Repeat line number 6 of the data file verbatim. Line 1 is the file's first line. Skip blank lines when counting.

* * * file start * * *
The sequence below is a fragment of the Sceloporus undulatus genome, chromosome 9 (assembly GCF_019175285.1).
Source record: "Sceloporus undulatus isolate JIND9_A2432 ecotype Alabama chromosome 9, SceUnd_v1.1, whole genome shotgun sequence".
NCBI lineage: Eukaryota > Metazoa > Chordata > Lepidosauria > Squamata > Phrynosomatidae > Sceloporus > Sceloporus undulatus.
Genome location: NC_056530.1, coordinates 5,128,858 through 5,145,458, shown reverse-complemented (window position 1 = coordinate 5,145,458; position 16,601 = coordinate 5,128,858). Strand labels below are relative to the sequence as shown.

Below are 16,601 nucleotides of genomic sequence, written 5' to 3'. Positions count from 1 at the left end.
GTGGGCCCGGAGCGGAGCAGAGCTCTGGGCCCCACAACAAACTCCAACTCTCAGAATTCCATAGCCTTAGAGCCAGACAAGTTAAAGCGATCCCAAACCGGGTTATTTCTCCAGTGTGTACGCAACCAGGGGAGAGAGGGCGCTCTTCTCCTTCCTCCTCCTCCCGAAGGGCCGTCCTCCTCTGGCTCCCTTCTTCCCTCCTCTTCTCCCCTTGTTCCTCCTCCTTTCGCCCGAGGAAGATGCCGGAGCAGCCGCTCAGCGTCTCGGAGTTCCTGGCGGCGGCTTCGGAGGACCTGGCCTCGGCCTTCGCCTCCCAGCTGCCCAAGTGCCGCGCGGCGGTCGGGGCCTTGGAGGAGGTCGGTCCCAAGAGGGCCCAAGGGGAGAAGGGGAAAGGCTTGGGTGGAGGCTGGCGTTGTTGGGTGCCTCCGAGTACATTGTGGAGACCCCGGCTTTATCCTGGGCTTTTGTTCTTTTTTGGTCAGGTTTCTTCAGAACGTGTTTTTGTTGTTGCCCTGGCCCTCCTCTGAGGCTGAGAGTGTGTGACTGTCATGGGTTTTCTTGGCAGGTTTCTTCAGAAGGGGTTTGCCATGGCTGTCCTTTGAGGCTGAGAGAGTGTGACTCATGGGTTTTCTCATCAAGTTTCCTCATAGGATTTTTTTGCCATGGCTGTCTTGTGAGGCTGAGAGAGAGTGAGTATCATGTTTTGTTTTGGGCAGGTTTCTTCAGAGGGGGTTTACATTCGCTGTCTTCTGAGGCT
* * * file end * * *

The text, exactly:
GTGGGCCCGGAGCGGAGCAGAGCTCTGGGCCCCACAACAAACTCCAACTCTCAGAATTCCATAGCCTTAGAGCCAGACAAGTTAAAGCGATCCCAAACCGGGTTATTTCTCCAGTGTGTACGCAACCAGGGGAGAGAGGGCGCTCTTCTCCTTCCTCCTCCTCCCGAAGGGCCGTCCTCCTCTGGCTCCCTTCTTCCCTCCTCTTCTCCCCTTGTTCCTCCTCCTTTCGCCCGAGGAAGATGCCGGAGCAGCCGCTCAGCGTCTCGGAGTTCCTGGCGGCGGCTTCGGAGGACCTGGCCTCGGCCTTCGCCTCCCAGCTGCCCAAGTGCCGCGCGGCGGTCGGGGCCTTGGAGGAGGTCGGTCCCAAGAGGGCCCAAGGGGAGAAGGGGAAAGGCTTGGGTGGAGGCTGGCGTTGTTGGGTGCCTCCGAGTACATTGTGGAGACCCCGGCTTTATCCTGGGCTTTTGTTCTTTTTTGGTCAGGTTTCTTCAGAACGTGTTTTTGTTGTTGCCCTGGCCCTCCTCTGAGGCTGAGAGTGTGTGACTGTCATGGGTTTTCTTGGCAGGTTTCTTCAGAAGGGGTTTGCCATGGCTGTCCTTTGAGGCTGAGAGAGTGTGACTCATGGGTTTTCTCATCAAGTTTCCTCATAGGATTTTTTTGCCATGGCTGTCTTGTGAGGCTGAGAGAGAGTGAGTATCATGTTTTGTTTTGGGCAGGTTTCTTCAGAGGGGGTTTACATTCGCTGTCTTCTGAGGCT